Dundalk's bar scene never ceases to amaze me.
Last year, when some friends and I explored the scruffy town's bars and clubs, we were stunned by the cheap prices and friendly folks we encountered. But was our night there a fluke? Or were there more dive bars and colorful characters waiting to be discovered?
Itching to answer the question (and see more of the low-key county watering holes we'd come to love), a pack of us city folk set out to Dundalk on a second blue-collar bar crawl.
Last Friday, we plunged headfirst into Dundalk's rich dive bar scene, starting with Gattus' Bar (617 S. North Point Road, Dundalk). Gattus' is straight-up old school - wood paneling lines the walls inside, and the sign out front still has Baltimore Colts horseshoes on it.
After going out in Baltimore, we thought the prices at Gattus' seem like a throwback, too: Five Budweiser bottles cost $7.50. These weren't happy hour prices, either - this was 9 p.m. on a Friday.
The bartender asked us all for our IDs, which would be a recurring theme for the night. Just about everywhere we went, servers thought we were a pack of underage police cadets looking to bust them for serving alcohol to minors. Being 25 (and one of the youngest guys in the group), I couldn't help but chuckle.
Another recurring theme: At just about all our stops, the regulars were warm and welcoming. A few times, they came over, shook our hands, introduced themselves and struck up conversations with us. Still, yet another recurring theme: Just about every bar had a horseshoe-shaped bar, which I love. They're so much more inviting than a long, narrow rowhouse bar.
Our second stop was the Gray Manor Inn - perhaps the least inviting spot on our tour. It wasn't like a record scratched and everybody turned to look at us when we walked in, but we just got the feeling that we weren't welcome there.
We asked for two pitchers of beer, and (surprise) the bartender asked us all for our IDs. Then he served us two of the smallest pitchers I've ever seen. Each one came with a few eight-ounce beer glasses, like the ones you see in black-and-white movies. The only other place I've seen such small cups is at the Venice Tavern in Highlandtown. Sure, each "pitcher" cost only $4. But when we looked around the room, we were the only suckers with teeny glasses. Everybody else had normal-sized pint glasses. Hmm.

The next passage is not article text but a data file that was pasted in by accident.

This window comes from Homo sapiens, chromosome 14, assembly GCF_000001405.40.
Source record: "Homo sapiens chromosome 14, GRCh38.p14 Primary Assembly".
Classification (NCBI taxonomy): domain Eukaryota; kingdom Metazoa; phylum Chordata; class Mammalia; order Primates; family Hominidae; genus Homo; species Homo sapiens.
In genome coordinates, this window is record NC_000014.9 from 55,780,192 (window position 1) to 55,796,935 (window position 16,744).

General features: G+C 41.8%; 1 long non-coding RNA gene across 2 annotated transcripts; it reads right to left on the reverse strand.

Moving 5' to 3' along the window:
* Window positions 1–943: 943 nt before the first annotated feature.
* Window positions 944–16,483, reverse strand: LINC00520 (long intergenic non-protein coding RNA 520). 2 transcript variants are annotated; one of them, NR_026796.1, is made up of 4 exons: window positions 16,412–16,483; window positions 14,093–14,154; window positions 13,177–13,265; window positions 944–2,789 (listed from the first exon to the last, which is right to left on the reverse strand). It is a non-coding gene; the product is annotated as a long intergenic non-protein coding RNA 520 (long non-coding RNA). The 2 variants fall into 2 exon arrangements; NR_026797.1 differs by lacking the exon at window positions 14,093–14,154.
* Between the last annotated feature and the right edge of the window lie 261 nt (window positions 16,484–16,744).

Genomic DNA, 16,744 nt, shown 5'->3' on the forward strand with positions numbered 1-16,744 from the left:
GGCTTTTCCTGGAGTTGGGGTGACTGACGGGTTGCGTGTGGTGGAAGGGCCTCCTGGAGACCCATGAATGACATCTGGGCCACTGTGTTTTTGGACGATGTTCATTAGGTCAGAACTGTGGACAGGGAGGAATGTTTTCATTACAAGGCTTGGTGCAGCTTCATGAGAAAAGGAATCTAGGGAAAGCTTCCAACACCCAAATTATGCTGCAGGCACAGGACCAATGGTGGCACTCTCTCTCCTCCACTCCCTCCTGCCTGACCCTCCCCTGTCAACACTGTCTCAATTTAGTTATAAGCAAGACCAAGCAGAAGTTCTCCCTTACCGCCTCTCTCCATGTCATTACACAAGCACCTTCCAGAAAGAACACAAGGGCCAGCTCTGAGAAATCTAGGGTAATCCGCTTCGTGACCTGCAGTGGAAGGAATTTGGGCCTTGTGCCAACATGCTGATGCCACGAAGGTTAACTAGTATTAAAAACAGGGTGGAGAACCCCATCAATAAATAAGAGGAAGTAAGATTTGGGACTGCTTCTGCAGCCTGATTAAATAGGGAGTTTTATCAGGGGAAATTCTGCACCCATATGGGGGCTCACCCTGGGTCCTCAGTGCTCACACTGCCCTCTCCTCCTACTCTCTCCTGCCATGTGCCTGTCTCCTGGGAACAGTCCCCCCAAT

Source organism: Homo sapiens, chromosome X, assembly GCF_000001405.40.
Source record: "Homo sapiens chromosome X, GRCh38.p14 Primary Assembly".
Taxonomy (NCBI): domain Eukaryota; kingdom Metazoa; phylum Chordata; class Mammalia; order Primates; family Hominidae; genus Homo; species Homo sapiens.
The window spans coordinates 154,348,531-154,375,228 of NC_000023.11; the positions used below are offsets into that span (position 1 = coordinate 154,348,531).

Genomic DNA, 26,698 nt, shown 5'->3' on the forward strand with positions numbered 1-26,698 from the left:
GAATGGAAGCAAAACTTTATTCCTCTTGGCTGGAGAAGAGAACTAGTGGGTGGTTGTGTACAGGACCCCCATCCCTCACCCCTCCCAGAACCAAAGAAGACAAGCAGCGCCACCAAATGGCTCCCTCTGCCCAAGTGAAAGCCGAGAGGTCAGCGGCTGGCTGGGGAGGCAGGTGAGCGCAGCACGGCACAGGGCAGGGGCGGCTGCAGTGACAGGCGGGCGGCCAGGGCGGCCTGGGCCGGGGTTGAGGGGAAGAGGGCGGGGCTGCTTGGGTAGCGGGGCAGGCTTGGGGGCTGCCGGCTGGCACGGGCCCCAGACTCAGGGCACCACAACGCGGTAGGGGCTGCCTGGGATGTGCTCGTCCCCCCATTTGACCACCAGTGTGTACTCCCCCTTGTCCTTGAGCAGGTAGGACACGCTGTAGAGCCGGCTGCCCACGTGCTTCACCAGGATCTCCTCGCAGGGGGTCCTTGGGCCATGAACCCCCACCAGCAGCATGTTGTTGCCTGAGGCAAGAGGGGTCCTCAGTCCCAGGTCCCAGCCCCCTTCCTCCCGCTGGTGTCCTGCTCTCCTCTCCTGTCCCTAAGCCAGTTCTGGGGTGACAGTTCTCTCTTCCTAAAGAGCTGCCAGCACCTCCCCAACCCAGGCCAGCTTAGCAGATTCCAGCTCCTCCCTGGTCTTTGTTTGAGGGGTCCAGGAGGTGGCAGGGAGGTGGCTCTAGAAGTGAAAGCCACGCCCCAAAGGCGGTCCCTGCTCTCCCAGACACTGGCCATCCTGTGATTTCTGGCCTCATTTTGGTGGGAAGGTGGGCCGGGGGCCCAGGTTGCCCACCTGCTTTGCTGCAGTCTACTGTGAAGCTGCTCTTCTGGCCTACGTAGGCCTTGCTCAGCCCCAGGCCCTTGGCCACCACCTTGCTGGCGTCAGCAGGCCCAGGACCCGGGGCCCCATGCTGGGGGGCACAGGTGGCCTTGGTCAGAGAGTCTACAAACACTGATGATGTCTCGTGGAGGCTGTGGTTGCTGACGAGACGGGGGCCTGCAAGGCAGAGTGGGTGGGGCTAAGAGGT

The Gray Manor has one of the largest shuffleboard tables I've ever seen. It looked old but was well-maintained. In order to get the pucks, we had to give an ID to the bartender as a deposit. We did, but we weren't there long. After downing our two tiny pitchers (it didn't take long), we hit the road.
Then it was on to Pop's Tavern (4343 North Point Blvd.), a mainstay for local fans of live country music. Pop's feels like an old roadhouse that's been untouched by time. Beer is served in glass mugs, and during happy hour, which is noon to 6 p.m. Mondays-Fridays, a can of beer is $1.25. Not bad.
Every Friday and Saturday night, Pop's hosts live country bands from around the area, and I wouldn't be surprised if that's been going on for the past 50 years or more.
From the looks of it, Pop's has a loyal troop of regulars. Most were middle-age or older, but that didn't stop them from hitting the dance floor.
I must admit, it was funny to watch the back-and-forth: When the band would start a song, a bunch of couples would walk onto the floor and start dancing. When the song ended, they would all head back for their chairs. Then a new song would begin, and they'd do it all over again.
Just like last time, we finished the night with a greasy-spoon breakfast at Denny's, chatting about the best and worst parts of the night. Turns out, there was no need for me to worry about exhausting Dundalk's charms on the first bar crawl. We had a blast bouncing from dive bar to dive bar.
Is there enough to justify an Epic Dundalk Blue Collar Bar Crawl III? Without a doubt.